If you are staying in Nakatsugawa, you can take the bus from Nakatsugawa Train Station on the Magome Line (get off at the Magome stop). You can also take a taxi, it will take 20 minutes.

From Tokyo, you will need to reach Nakatsugawa by train first before heading to Magome.

Remember to buy your JR PASS when traveling by train to Japan, you will save lots of money! BUY IT HERE.

The good news, it’s all within walking distance. You can visit Magome on foot.

Why not stay overnight in Magome? After 5 pm you will have the entire place more or less to yourself as all tourists tend to leave before 5 pm.

There are a few options in Magome.

Magome Chaya

Best places to stay in Magome

Magome Chaya offers comfortable rooms in a traditional Ryokan. From the guest house you will have a fantastic view of the surrounding mountains. The Ryokan serves breakfast and dinner. The owners are also very friendly! BOOK HERE


Best places to stay in Magome

Tajimaya is another wonderful Ryokan in Magome. This is the quintessential Japanese-style traditional inn experience. You can also expect delicious food! BOOK NOW

Narai-Juku in Japan

Discover a well-preserved heritage former post town on the famous Nakasendo Way! Narai-Juku, located in the beautiful Kiso Valley, is perhaps less well-known than Tsumago and Magome which are on the same historical path. However, it is one of the most beautiful places along the Nakasendo Way!

Our visit to Narai-Juku was magical! We felt transported to the past, during one of the most beautiful eras of Japan! We absolutely love Narai-Juku and highly recommend that you stop by for a visit.


Visit Tsumago along Nakasendo

When you arrive in Tsumago another beautiful post town along Nakasendo, time seems to rewind and you rediscover all the charm of ancient Japan. The dark wooden buildings stand tall. Shrubs line the narrow streets. No telegraph pole or television antenna in sight.

The government has made it a point of honor to preserve a traditional decor, authentic as in the time of the lords who visited it hundreds of years ago.

For us Tsumago, along Narai Juku and Magome are the most charming post towns along Nakasendo! The 3 of them are a must-see if you visit this part of Japan!




The 8 km that separate the two jukus run through the forest on partially paved paths. Count 3 hours to reach Magome from Tsumago or vice versa.

From Magome, just after the summit, an old tea house (一石栃立場茶屋) on the side of the path displays tools from the Edo period. At cherry blossom time, the old weeping cherry tree on the other side turns a vivid pink, while the park below serves as a picnic break.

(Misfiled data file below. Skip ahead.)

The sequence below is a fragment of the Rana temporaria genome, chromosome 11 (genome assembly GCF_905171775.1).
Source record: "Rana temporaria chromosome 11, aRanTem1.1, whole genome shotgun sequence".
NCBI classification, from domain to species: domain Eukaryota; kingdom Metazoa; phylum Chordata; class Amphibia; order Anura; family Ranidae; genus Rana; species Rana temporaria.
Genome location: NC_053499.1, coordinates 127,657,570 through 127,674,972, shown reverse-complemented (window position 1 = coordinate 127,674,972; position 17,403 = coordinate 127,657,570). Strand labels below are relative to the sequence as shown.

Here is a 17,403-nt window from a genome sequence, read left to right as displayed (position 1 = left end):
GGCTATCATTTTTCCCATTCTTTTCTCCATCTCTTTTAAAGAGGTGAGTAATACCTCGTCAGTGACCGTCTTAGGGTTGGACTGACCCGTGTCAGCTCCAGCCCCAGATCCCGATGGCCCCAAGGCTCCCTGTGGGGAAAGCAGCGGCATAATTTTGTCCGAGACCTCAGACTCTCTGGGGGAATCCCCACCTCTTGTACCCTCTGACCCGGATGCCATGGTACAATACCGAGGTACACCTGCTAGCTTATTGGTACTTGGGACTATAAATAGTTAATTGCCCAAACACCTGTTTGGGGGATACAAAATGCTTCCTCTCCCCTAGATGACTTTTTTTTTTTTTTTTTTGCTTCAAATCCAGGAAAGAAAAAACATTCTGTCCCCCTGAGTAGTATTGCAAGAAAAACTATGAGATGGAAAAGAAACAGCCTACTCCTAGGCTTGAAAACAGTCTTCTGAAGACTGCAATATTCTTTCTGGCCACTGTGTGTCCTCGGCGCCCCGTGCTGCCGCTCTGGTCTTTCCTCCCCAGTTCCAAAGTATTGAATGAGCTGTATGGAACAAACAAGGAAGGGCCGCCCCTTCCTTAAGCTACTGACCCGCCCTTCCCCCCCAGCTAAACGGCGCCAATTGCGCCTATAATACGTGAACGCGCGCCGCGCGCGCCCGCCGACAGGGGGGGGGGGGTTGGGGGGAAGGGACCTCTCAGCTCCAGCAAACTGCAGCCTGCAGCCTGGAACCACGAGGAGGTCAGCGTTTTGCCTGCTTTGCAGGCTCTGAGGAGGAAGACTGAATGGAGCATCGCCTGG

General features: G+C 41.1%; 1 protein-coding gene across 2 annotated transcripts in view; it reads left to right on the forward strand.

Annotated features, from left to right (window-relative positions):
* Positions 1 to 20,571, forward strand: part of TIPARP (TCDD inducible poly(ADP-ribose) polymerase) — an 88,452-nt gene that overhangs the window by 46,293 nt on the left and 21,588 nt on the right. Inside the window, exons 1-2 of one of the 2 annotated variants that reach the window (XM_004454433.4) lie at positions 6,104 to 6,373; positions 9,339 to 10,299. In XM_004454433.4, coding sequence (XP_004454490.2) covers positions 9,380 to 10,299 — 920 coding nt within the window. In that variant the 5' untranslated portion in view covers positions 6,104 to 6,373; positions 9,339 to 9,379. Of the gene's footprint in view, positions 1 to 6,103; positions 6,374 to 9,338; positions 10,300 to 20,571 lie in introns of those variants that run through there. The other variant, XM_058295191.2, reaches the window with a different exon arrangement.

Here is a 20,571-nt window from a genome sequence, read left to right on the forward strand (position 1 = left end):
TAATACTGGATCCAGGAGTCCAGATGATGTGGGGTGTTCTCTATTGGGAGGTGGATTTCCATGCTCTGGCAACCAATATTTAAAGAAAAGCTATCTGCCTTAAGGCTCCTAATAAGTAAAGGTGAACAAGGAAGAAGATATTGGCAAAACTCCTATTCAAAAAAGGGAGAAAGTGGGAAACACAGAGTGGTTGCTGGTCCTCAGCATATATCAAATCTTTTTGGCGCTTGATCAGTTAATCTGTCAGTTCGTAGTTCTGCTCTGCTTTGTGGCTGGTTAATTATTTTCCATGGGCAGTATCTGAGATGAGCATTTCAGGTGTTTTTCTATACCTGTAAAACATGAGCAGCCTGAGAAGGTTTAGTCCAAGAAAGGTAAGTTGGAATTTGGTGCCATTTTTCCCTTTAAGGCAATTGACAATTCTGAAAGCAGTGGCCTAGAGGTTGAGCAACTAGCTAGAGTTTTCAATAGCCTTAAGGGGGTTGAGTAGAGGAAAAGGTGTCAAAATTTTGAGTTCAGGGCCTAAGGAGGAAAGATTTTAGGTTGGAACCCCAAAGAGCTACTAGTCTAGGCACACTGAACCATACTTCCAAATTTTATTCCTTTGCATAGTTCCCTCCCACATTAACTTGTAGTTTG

Then the path begins to descend among the pines and cypresses of Kiso.

On the road, you will also find a tomb dedicated to a 16th-century samurai. The story goes that the latter sacrificed his life to protect a hamlet from a gang of bandits.

The Odaki-Medaki waterfalls (男滝女滝 (雄滝雌滝), in addition to being photogenic, also invite you to take a moment to contemplate them. Small landscaped paths make it easy to reach their foot and for the more adventurous to swim.

This is one of the most scenic trails in Japan! Don’t miss it!


Kiso Valley

The Kiso Valley lurks along the Japanese Alps and the Kiso River, between Nagano Prefecture and Gifu. Its secular atmosphere contrasts with the wild authenticity of its landscapes, an ode to time travel for visitors.

Between imposing cliffs, the Kiso Valley stretches 52 km from east to west and 63 km from north to south. Its landscape dominated by lush vegetation and majestic mountains is a real natural treasure.

The valley is crossed by the old trade route of Nakasendo. The Kisoji section, which stretches for a distance of 70 km.

The Kiso Valley is home to around 11 towns called “juku” or post towns whereby Magome, Tsumago, and Narai are the best preserved.

Final thoughts – Is Magome worth a visit?

Main Street in Magome

After reading this post, you probably know the answer already! Magome is absolutely worth a visit!

A post town resulting from the old road system, which preserves the atmosphere of the Edo period. A walk on the paved road
will make you feel like a traveler from the ancient world!

The Nakasendō is an old road that connected Tokyo to Kyoto, along which were placed many stopover towns, places where travelers could spend the night. Magome is one of them!

The steep terrain of Magome makes it a unique stopover town in the country. It is said that the name Magome (written with the characters “horse” and “basket”) comes from the fact that travelers had to leave their horses at the inn because of the difficulty of the path, which the horses could not ride.

On either side of the stone-paved streets, lined latticed houses, museums, tea rooms, and souvenir shops: a landscape evoking the old Edo period staging town, centuries ago.

Spending the night at one of the post towns along Nakasendo is also a magical experience! When night falls, the lamps in front of each house are lit, creating a truly charming landscape.

We hope that you found this post useful to help you prepare for your trip to Japan. We wrote many other posts about Japan here.